Laura Tenison is founder and owner of JoJo Maman Bebe, the mother-and-baby products retailer. She employs 300 staff and has 30 UK stores. She is the winner of the Veuve Clicquot Business Woman of the Year Award.
What she said yesterday highlights the dangers of a rush to outsourcing as departments, agencies and public authorities seek to make savings in the wake of the Spending Review.
She said that there is a skills shortage and a need for more vocational training. "Putting people through degrees they won't necessary want to take hasn't helped. The Government's apprenticeship scheme should help if it isn't too bureaucratic.
"I have trying to take on some apprentices but it is very difficult to get them. There are a lot of hoops to jump through.
"You have to go through government agencies. You cannot even go direct to anyone any more. You have to go through an agency that has no government employees. It is subcontracted to someone else.
"So while we have half-a-million job cuts in the public sector there will be knock-on effects."
A few hours before Tenison spoke it emerged that a government subcontractor - an agency nurse - had accidentally switched off a patient's ventilator, causing brain damage. The outsourcing of NHS work to an agency clouded responsibility for the accident.
Regulation of Gov't subcontractors worse than useless?
Was it the fault of the nurse, her lack of training, the agency for allocating a nurse who didn't understand the equipment, or the NHS for outsourcing such a vital public service?
Regulation was worse than useless. The Care Quality Commission, the health care regulator, had recently awarded Ambition 24hours the top score of three stars in an assessment of the agency’s service quality. Ambition 24hours was the agency that employed Violeta Aylward, the nurse that turned off the ventilator of patient Jamie Merrett.
The Care Quality Commission said of Ambition 24hours: “Of particular note are recruitment and selection procedures which are comprehensive and rigorous... The agency tells us that they do not send nurses out unless they are confident of their competence to manage the assignment.”
Who's responsible when outsourced IT services fall down? - nobody
When IT services are contracted out does this also cloud responsibility for accidents and incidents? If outsourcing makes things worse who can be held accountable? It's strikingly unclear who is responsible for problems with the IBM £400m deal at Southwest One, and the 11-year joint venture between BT and Liverpool County Council - the contractors or the public authorities for outsourcing?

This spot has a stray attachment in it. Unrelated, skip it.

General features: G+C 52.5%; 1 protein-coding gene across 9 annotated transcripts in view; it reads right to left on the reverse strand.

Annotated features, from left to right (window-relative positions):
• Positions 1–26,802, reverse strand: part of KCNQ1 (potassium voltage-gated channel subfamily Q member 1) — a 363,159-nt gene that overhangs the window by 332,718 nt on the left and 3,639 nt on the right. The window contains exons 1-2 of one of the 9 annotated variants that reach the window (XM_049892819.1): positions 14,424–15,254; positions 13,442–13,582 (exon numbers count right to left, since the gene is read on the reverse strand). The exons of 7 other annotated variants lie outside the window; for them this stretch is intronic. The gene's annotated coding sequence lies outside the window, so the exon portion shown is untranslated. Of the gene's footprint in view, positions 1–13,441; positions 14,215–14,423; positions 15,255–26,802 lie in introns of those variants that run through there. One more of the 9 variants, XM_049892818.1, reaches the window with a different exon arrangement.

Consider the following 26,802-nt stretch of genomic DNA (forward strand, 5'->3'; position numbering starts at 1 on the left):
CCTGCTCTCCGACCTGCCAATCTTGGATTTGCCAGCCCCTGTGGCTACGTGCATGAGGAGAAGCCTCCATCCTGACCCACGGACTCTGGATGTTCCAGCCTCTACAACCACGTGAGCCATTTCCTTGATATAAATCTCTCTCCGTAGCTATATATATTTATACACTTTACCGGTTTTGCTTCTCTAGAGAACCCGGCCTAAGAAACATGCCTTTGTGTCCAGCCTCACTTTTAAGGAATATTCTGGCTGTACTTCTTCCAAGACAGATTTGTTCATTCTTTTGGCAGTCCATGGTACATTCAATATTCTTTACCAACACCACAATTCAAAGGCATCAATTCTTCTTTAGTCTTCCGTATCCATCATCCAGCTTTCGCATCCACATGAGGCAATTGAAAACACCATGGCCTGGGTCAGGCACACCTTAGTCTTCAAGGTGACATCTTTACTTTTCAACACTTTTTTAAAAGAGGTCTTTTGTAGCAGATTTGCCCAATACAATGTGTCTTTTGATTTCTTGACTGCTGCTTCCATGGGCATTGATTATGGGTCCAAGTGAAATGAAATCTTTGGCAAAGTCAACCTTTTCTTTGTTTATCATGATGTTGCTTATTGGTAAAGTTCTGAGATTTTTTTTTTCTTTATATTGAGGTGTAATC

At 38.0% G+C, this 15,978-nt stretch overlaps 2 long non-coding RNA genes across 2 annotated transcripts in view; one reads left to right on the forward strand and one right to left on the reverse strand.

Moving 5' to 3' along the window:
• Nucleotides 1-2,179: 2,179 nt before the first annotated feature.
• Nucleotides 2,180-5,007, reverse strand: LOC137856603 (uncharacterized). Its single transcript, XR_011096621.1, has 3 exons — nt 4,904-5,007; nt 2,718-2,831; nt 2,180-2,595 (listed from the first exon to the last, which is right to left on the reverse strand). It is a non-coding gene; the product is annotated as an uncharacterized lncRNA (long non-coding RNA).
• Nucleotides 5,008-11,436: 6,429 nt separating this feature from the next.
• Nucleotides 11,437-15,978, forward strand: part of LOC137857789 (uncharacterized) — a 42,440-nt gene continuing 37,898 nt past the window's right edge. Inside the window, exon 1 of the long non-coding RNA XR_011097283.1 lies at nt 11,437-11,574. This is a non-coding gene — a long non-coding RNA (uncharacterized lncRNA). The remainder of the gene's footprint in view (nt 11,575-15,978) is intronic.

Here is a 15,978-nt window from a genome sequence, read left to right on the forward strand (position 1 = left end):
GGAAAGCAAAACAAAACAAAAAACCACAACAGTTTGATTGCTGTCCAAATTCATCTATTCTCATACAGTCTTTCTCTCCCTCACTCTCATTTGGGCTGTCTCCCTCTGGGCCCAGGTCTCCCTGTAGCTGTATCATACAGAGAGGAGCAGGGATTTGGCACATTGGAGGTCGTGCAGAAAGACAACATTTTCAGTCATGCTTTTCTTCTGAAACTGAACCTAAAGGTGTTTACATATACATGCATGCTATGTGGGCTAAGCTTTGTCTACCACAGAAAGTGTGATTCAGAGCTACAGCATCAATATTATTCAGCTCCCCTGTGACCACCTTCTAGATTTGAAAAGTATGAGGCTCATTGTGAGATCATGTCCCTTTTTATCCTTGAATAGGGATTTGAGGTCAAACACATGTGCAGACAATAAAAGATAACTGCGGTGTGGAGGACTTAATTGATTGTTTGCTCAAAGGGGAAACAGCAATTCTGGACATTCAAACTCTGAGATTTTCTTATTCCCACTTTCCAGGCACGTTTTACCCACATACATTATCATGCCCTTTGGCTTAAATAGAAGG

Cutting without large-scale outsourcing
There are ways to make spending cuts without making public services worse by wholesale outsourcing. These are some suggestions - with help from Mike Simons, Editor, Computerworld UK:
- Simplify government business processes before you automate
- End lock-in by some major suppliers
- Proposed changes in legislation should be approved only if they are technically feasible at a reasonable price.
- Enforce standardisation, and the use of G-Cloud where possible. Where an application or service is non-standardised, the justification should be published in full.
- Have a simple rule: No transparency, no contract.
- Provide public capital for projects
- Nurture some open-source alternatives to proprietary software
- With few exceptions don't pay more than £500 each for millions of government desktops. The current benchmark price, suggests Gartner, is about £1,800 [total cost of ownership] per desktop in government.
- Strengthen the role of the Government CIO to include the power of mandation.
IBM-led SAP business model makes loss - this blog
Should Barnet follow the example of Southwest One? - Barnet Unison
Southwest One councils charged by auditors - Local Government Chronicle